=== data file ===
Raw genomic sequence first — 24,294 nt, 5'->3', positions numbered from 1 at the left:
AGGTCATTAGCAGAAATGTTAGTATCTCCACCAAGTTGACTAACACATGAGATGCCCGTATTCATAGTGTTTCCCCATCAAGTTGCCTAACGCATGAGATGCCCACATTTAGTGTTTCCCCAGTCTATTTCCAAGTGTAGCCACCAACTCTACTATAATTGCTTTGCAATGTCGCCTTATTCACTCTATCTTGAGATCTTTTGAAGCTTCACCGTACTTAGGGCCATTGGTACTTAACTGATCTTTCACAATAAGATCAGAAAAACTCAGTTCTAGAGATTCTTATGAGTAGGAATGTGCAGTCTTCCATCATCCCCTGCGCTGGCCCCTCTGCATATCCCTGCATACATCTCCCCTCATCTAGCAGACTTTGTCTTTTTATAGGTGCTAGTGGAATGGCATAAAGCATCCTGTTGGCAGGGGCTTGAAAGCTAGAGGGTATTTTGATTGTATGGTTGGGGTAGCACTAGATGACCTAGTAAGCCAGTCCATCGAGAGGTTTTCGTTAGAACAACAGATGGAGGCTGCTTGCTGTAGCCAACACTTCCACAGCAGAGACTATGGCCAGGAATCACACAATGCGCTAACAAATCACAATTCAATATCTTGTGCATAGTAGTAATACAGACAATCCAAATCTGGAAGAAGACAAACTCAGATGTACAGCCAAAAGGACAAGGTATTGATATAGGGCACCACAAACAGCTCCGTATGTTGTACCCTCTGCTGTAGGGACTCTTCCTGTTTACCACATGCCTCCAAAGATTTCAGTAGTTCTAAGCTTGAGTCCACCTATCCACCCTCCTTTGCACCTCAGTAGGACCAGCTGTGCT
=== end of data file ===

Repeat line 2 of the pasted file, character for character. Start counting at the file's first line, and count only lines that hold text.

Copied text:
AGGTCATTAGCAGAAATGTTAGTATCTCCACCAAGTTGACTAACACATGAGATGCCCGTATTCATAGTGTTTCCCCATCAAGTTGCCTAACGCATGAGATGCCCACATTTAGTGTTTCCCCAGTCTATTTCCAAGTGTAGCCACCAACTCTACTATAATTGCTTTGCAATGTCGCCTTATTCACTCTATCTTGAGATCTTTTGAAGCTTCACCGTACTTAGGGCCATTGGTACTTAACTGATCTTTCACAATAAGATCAGAAAAACTCAGTTCTAGAGATTCTTATGAGTAGGAATGTGCAGTCTTCCATCATCCCCTGCGCTGGCCCCTCTGCATATCCCTGCATACATCTCCCCTCATCTAGCAGACTTTGTCTTTTTATAGGTGCTAGTGGAATGGCATAAAGCATCCTGTTGGCAGGGGCTTGAAAGCTAGAGGGTATTTTGATTGTATGGTTGGGGTAGCACTAGATGACCTAGTAAGCCAGTCCATCGAGAGGTTTTCGTTAGAACAACAGATGGAGGCTGCTTGCTGTAGCCAACACTTCCACAGCAGAGACTATGGCCAGGAATCACACAATGCGCTAACAAATCACAATTCAATATCTTGTGCATAGTAGTAATACAGACAATCCAAATCTGGAAGAAGACAAACTCAGATGTACAGCCAAAAGGACAAGGTATTGATATAGGGCACCACAAACAGCTCCGTATGTTGTACCCTCTGCTGTAGGGACTCTTCCTGTTTACCACATGCCTCCAAAGATTTCAGTAGTTCTAAGCTTGAGTCCACCTATCCACCCTCCTTTGCACCTCAGTAGGACCAGCTGTGCT